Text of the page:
At the bottom of the Amphitheater Trail, there are lots of options. Continue north to Baseline Road and hike down the trail that follows the street; turn on the Bluebell/Baird Trail to the Chautauqua Trail; turn on Bluebell/Baird and then on the Ski Jump Trail back to Chautauqua to cut off some distance; there are also a few social trails back to the parking lot and Baseline Road that the rangers would like you to avoid. A section of the Amphitheater Trail

The hike up and around ended up being about 2.5 miles. My GPS measures how much time I spend hiking and how much time I spend resting. In the end, it said I hiked an hour and rested an hour and 9 minutes. I'd like to say the rest time was snacking and talking, but I think a lot of it was catching my breath.

While this hike was a bit shorter than I’d prefer and a bit tougher than I’d normally choose, I think it may have a spot on my list of top 10 favorite hikes. I really enjoyed the views, the challenge of the hike, the lush forest areas, etc.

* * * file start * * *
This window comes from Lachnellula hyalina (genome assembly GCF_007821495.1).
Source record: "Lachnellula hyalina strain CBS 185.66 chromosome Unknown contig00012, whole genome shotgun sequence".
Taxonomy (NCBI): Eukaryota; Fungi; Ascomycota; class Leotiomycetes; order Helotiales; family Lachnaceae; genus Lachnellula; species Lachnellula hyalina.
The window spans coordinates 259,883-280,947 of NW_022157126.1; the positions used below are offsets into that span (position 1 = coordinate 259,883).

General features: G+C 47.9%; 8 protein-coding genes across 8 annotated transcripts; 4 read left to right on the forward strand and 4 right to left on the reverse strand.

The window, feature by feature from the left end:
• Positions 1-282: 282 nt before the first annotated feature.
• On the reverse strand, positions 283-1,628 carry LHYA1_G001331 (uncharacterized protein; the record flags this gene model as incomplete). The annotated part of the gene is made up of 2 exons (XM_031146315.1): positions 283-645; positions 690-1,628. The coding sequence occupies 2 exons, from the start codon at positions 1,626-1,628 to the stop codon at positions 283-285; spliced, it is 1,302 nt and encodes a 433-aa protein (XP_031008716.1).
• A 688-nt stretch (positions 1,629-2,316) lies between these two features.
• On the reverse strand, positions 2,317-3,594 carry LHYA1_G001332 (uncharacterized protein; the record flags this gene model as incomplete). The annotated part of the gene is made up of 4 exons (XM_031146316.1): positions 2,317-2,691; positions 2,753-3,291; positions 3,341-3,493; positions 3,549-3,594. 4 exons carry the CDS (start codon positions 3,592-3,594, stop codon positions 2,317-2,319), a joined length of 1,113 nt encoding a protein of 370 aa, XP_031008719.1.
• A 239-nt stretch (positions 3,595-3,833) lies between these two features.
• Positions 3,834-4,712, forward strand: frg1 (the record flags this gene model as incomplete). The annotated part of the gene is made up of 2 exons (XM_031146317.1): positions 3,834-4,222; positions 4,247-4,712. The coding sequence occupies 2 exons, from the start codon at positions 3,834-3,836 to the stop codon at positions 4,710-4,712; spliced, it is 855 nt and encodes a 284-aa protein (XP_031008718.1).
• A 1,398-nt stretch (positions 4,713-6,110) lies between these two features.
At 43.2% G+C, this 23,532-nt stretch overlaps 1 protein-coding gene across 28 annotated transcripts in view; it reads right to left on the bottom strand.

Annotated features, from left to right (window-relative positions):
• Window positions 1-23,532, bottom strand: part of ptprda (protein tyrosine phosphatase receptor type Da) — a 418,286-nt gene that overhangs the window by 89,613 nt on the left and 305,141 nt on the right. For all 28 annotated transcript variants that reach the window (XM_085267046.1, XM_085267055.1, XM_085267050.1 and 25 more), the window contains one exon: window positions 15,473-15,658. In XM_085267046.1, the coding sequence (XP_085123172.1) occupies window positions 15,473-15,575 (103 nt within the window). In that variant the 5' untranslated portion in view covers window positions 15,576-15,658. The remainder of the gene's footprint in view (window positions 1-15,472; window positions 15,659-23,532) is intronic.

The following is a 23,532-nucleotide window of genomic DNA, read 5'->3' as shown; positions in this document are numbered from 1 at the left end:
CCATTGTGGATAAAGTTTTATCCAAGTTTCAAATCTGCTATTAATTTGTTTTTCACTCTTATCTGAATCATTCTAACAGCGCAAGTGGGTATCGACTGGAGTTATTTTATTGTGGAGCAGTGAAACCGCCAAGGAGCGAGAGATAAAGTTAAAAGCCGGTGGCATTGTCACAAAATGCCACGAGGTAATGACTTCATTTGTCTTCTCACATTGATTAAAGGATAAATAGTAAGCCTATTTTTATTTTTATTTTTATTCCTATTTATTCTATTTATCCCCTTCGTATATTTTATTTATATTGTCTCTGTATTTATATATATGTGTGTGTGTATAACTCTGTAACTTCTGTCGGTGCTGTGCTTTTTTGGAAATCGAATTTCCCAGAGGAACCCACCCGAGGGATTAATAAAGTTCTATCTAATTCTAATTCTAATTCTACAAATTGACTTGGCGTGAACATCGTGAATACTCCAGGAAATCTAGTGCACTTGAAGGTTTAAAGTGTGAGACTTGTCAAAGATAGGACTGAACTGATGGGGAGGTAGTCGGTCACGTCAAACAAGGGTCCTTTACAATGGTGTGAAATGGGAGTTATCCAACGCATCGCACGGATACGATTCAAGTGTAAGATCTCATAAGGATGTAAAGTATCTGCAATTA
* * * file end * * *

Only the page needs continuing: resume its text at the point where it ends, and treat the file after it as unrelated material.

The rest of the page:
Directions: Take the Boulder Turnpike, Highway 36 to Boulder. Just before you get into town, take the exit for Baseline Road. Turn left or west and drive 1.4 miles to the entrance for Chautauqua on the left side of the road. If there's no parking in the parking lot, you can park along Baseline Road, just look for the "no parking" signs. On your way back to the highway after the hike, there is a BeauJo's on the right side of Baseline Road just before the highway entrance. You may also want to make reservations for the very popular Chautauqua Dining Hall.